Momofuku has long been on my restaurant wishlist. And because of a missed opportunity in New York, Momofuku Las Vegas became a must try restaurant during our Vegas trip.
When Mrs. Island Miler and I went to New York in December 2016, Momofuku was on my list of to-try restaurants. I’ve wanted to sample the cuisine of Chef David Chang since I saw him on No Reservations years ago. And despite this, our schedule in New York just didn’t allow time for this, so Momofuku sprang to the top of my list for Vegas. In fact, we ended up choosing Momofuku for my father-in-law’s birthday dinner. No, we didn’t choose it because I wanted to dine there. Rather, Momofuku became our top choice for its casual atmosphere and diverse menu options.
Location, Ambiance, and Service
Momofuku is located in The Cosmopolitan on the second floor. It is just down the hall from Eggslut and around the corner from the parking garage elevators. And while it looks small from the outside, the restaurant is actually quite large once you walk in.
It is important to note that Momofuku will only seat parties that are mostly present. And reservations will not be held longer than 15 minutes past your original time. We ended up running a little late thanks to the parking at the Cosmo, but once we arrived we were promptly seated. Our table was located towards the back, right-hand side of the restaurant. The restaurant itself was fairly dimly lit and was, unfortunately, very loud. I knew going in that Momofuku would be popular and would be crowded, but what I hadn’t anticipated was the volume in the restaurant. This isn’t their fault, of course, and I don’t fault them for it. But it is a consideration, especially if you’d like to be able to comfortably hold a conversation.
That being said, service throughout our experience was good. Everyone from the hosts to our waitstaff were friendly, professional, personable, knowledgable, and patient. Even when we couldn’t hear or understand them because of the overall ambient volume of the place.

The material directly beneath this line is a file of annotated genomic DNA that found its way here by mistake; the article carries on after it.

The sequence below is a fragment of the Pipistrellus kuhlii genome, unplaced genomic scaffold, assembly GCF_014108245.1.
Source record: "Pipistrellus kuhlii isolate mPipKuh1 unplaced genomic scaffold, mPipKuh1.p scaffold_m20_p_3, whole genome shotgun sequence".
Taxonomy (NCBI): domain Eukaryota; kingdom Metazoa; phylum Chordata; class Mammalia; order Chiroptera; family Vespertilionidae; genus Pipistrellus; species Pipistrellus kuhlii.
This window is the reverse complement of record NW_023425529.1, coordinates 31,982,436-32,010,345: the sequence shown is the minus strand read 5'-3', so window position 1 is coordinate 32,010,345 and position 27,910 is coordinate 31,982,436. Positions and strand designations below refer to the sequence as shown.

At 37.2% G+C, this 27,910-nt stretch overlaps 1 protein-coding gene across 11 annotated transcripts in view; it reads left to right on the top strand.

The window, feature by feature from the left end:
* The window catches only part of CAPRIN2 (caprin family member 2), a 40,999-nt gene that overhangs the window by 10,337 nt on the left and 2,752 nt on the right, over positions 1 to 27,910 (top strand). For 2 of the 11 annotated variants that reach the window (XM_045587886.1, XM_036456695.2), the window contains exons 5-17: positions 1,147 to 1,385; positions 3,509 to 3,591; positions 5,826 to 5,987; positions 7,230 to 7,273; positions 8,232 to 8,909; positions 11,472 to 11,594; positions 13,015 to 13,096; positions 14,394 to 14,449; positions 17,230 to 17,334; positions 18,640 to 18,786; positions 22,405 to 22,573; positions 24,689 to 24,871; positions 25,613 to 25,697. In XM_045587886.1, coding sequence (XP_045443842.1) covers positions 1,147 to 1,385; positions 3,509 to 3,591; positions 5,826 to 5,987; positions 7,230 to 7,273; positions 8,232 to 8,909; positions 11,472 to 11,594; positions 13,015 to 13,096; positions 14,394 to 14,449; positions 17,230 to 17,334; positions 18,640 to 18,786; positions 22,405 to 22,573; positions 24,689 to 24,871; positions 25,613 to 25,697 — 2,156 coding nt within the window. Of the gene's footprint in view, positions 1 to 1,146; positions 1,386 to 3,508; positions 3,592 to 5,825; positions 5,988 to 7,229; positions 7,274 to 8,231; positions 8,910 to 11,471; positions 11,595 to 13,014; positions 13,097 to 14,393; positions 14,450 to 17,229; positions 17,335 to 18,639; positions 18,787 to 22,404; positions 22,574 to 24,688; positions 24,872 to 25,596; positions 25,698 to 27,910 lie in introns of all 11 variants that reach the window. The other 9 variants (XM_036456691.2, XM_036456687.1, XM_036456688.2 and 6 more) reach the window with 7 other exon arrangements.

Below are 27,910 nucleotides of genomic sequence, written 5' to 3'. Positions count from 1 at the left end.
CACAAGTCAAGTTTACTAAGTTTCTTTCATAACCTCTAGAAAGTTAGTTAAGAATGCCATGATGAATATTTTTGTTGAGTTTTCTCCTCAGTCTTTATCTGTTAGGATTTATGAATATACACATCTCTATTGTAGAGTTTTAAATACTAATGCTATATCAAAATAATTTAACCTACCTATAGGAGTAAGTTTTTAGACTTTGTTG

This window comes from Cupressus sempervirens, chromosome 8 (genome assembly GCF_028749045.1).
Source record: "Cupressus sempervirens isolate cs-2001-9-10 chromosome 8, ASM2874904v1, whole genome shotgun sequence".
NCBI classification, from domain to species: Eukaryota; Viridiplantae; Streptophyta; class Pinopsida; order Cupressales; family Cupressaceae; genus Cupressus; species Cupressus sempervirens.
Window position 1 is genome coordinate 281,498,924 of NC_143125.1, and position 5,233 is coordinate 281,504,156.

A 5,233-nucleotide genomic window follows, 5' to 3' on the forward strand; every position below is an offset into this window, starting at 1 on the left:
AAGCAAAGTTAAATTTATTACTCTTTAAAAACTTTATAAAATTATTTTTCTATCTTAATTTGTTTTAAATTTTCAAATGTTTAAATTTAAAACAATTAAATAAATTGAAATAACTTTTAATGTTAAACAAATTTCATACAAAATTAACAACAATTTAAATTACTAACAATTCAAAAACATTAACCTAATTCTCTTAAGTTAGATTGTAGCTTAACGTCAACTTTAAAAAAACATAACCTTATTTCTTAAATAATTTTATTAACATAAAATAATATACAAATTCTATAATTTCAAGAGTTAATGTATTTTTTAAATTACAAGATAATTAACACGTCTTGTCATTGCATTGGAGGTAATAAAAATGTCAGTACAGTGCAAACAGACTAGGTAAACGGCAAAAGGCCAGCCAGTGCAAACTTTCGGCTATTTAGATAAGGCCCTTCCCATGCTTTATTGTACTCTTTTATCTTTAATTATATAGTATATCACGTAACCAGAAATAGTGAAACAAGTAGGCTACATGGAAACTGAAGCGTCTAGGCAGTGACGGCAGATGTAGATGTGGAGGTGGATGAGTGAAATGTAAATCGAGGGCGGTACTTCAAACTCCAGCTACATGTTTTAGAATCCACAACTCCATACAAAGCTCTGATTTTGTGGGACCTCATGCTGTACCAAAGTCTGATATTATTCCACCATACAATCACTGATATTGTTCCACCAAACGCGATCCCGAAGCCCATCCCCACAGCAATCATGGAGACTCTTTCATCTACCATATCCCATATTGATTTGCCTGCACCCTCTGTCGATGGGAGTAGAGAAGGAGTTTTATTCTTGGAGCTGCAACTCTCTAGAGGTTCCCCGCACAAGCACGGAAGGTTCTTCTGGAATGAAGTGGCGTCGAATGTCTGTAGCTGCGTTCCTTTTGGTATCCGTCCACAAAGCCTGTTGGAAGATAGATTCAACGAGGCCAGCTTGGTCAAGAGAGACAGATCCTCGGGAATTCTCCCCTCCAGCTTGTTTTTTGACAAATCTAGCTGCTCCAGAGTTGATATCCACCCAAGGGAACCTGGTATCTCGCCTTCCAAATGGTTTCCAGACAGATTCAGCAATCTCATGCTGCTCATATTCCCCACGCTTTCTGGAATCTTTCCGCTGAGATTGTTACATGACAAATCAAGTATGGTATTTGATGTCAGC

To keep things simple, our dining party decided to order a few shared small bites to start. First up for us were the soft boiled eggs.
A single order will get you egg halves with smoked trout roe and crispy puffed rice. They taste pretty much exactly like you’d imagine them to; ajitama (marinated egg in ramen) topped with ikura and puffed rice. It’s a nice little bit for sure.
Next up were a few buns. Specifically, we ordered two pork belly, one shrimp, and one shiitake.
The pork belly buns came slathered in hoisin sauce and topped with some green onions, and cucumber for crunch. The pork was melty, fatty, meaty deliciousness, as you’d expect from Dave Chang.
The shrimp bun was actually was more of a crispy fried shrimp patty inside a steamed bun. The bun was smeared with a spicy mayo and topped with pickled onions and iceberg lettuce. This one was definitely Mrs. Island Miler’s favorite.
The shiitake bun is basically the same thing as the pork belly bun, but with sliced, roasted shiitake mushrooms in place of the pork. Kind of an umami bun if you will and a great option if you want something lighter/vegetarian.